Therapeutic radiographer (integrated degree) (level 6)
Providing excellent care to patients diagnosed with cancer by delivering high quality and accurate radiotherapy.
- Qualification level
Equivalent to degree.
- Typical duration
- 36 months
- Apprenticeship category
- Health and science
- Maximum funding
Maximum amount government will fund
for apprenticeship training.
Skills an apprentice will learn
- Interpret, apply and reflect on professional codes of practice and legislation in order to deliver radiotherapy and care, and take responsibility for own actions.
- Manage risk and report and escalate concerns about safety, implement lessons learned, and be open when things go wrong within own scope of practice.
- Keep accurate records of own work.
- Promote and protect the interests of patients, staff, and public in a radiation environment and comply with local personal dose monitoring procedures.
- Recognise and respond appropriately to situations where it is necessary to share information to safeguard radiotherapy patients or the wider public, in line with ethical frameworks and seek advice where unsure.
- Promote health and wellbeing, advising on reducing the risk of side effects of radiotherapy.
- Recognise patient advocacy responsibilities, act as a patient advocate when appropriate and provide patients or their advocates with the information necessary to enable them to make informed decisions.
- Demonstrate effective and appropriate communication skills to build rapport with patients and colleagues.
- Work within the limits of own knowledge and skills, and delegate appropriately.
- Demonstrate up to date CPD and lifelong learning related to contemporary radiotherapy practice.
- Support others and facilitate learning, including assessment and providing feedback to learners.
- Apply critical thinking.
- Assess and interpret treatment planning data to inform decision making.
- Take part in clinical audit, contribute to service improvement initiatives, use evidence-based research and clinical trial outcomes to inform own clinical practice.
- Deliver with a high level of skill and accuracy, radiotherapy using external beam radiation.
- Make reasoned decisions to continue or cease radiotherapy, and to escalate where necessary.
- Assess patients’ clinical condition prior to the procedure, and where necessary, use basic life support techniques and deal safely with clinical emergencies. Use effective communication with the patient to determine their suitability for the procedure, paying attention to patients’ needs throughout.
- Accurately calculate and check patient radiotherapy prescriptions and associated data.
- Concentrate at a consistently high level in order to deliver safe and accurate radiotherapy.
- Assess, and adapt patient setups, using images and scans acquired following local protocols.
- Justify decisions in the planning of radiotherapy and be able to recognise clinically acceptable radiotherapy plans.
- Correctly identify and prepare the patient appropriately for the specific procedure and select the correct equipment and a reproducible patient position for the course of treatment, including production of patient accessories.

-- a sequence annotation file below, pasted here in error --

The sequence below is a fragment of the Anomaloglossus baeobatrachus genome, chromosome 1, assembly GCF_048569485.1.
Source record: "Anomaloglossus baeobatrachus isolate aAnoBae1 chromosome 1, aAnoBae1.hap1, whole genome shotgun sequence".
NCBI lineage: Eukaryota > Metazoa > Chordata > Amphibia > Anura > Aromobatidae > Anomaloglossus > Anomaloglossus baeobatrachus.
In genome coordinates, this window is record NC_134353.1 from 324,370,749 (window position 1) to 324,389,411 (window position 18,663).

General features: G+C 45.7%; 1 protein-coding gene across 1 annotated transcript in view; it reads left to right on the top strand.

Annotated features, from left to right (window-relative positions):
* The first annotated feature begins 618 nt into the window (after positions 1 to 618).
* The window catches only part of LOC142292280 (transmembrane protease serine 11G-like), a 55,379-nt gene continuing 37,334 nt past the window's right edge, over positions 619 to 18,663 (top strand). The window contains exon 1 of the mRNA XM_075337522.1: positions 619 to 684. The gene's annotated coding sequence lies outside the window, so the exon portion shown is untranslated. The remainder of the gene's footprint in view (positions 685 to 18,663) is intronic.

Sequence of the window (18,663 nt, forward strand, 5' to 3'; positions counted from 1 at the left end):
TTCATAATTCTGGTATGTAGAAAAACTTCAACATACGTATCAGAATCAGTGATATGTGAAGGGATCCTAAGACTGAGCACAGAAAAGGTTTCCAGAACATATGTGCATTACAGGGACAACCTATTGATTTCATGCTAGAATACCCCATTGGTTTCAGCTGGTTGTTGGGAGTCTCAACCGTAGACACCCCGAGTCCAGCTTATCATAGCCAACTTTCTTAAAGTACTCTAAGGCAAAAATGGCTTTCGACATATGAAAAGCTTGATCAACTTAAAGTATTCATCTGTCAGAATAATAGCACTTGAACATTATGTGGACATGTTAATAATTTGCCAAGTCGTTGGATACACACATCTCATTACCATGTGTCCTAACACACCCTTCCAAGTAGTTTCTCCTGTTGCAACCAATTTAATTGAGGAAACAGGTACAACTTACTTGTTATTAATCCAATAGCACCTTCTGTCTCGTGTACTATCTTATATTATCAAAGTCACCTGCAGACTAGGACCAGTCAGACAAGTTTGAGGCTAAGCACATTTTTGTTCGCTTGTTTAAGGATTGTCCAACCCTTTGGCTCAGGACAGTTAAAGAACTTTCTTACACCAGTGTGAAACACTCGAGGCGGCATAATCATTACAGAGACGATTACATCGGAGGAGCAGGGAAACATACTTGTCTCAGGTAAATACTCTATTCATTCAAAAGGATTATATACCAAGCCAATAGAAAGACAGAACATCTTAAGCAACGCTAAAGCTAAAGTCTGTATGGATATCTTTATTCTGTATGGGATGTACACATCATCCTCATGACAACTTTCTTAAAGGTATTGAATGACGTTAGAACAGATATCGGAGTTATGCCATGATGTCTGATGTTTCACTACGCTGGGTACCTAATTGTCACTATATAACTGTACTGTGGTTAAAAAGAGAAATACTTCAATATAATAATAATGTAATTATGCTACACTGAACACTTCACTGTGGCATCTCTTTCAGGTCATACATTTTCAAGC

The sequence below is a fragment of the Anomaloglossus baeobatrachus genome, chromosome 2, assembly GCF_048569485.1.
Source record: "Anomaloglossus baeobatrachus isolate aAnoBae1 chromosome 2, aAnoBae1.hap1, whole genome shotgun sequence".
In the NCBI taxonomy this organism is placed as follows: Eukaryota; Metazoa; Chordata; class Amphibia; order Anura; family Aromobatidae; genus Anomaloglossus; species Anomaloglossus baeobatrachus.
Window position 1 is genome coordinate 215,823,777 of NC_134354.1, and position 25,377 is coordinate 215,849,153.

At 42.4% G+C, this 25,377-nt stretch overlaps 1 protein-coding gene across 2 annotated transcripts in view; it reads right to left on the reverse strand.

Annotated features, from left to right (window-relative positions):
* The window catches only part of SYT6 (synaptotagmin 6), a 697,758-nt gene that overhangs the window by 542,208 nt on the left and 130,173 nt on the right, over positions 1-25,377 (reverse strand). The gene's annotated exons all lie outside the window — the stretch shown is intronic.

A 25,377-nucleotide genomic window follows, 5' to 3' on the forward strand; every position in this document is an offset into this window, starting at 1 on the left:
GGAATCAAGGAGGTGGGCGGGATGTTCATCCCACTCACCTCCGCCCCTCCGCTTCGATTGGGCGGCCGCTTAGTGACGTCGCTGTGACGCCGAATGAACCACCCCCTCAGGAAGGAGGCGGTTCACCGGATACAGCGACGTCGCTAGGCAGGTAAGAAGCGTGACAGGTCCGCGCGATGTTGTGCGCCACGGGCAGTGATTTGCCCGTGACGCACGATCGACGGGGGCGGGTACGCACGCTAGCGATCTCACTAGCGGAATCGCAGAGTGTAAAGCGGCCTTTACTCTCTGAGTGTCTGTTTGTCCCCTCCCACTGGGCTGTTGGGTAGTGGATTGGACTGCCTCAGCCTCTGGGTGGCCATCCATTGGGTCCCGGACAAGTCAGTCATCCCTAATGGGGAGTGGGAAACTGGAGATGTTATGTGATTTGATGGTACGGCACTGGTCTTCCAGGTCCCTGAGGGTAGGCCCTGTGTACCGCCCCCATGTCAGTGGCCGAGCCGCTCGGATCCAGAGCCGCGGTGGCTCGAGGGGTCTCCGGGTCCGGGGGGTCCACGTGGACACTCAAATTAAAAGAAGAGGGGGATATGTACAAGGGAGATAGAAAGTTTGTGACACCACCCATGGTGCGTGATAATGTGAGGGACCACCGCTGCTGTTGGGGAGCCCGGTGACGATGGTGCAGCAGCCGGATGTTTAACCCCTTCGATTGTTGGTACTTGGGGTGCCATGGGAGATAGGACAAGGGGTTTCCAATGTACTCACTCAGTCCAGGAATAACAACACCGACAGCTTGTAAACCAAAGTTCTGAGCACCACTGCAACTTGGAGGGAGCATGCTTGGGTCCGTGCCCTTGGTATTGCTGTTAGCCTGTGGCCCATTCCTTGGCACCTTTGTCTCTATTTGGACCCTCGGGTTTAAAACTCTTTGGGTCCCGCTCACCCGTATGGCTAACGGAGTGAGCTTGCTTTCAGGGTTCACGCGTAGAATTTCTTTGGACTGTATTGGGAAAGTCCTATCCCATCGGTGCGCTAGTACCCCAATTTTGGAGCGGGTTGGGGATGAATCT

- Apply conflict resolution strategies appropriately.
- Report risks and incidents, keep accurate, comprehensive and comprehensible records and other information in accordance with applicable legislation, protocols and guidelines.
- Reflect on and learn from clinical incidents and complaints, and share learning with peers.
- Signpost patients and their families to the patient complaint process, supporting them and colleagues during incidents and the reporting process.
- Use spatial awareness and psychomotor skills to finely manipulate the radiotherapy equipment as well as finely manipulating the patient’s body to align anatomy with the radiation beam.
- Adhere to any treatment setup tolerances as defined within local radiotherapy protocols.
- Use dexterity and highly developed coordination and sensory skills to safely manoeuvre patients and equipment, taking into account any postural constraints due to limitations in equipment design.
- Recognise verbal and non-verbal clues that indicate the patient may require emotional and psychological support.
- Recognise that not all services are appropriate to all patients in all situations and demonstrate an ability to evaluate patients’ understanding.
- Reflect on and recognise own emotions and feelings and seek clinical supervision to ensure support, whilst dealing with possibly distressing and difficult circumstances associated with patients undergoing their treatment.
- Recognise the differing support needs of cancer patients who may not be cured.
- Prioritise patients’ needs and recognise when own knowledge and skills are no longer sufficient, referring on to the wider radiotherapy support network as appropriate.
- Recognise verbal and non-verbal clues that indicate the patient may not have understood the consent process, be unwilling to give their consent, or not be able to consent for themselves, referring on as appropriate.
- Recognise when treatment needs to be suspended.
- Use radiotherapy information technology and computer equipment.
- Apply data protection and patient confidentiality in daily clinical practice and complete relevant, concise, factual, treatment documentation.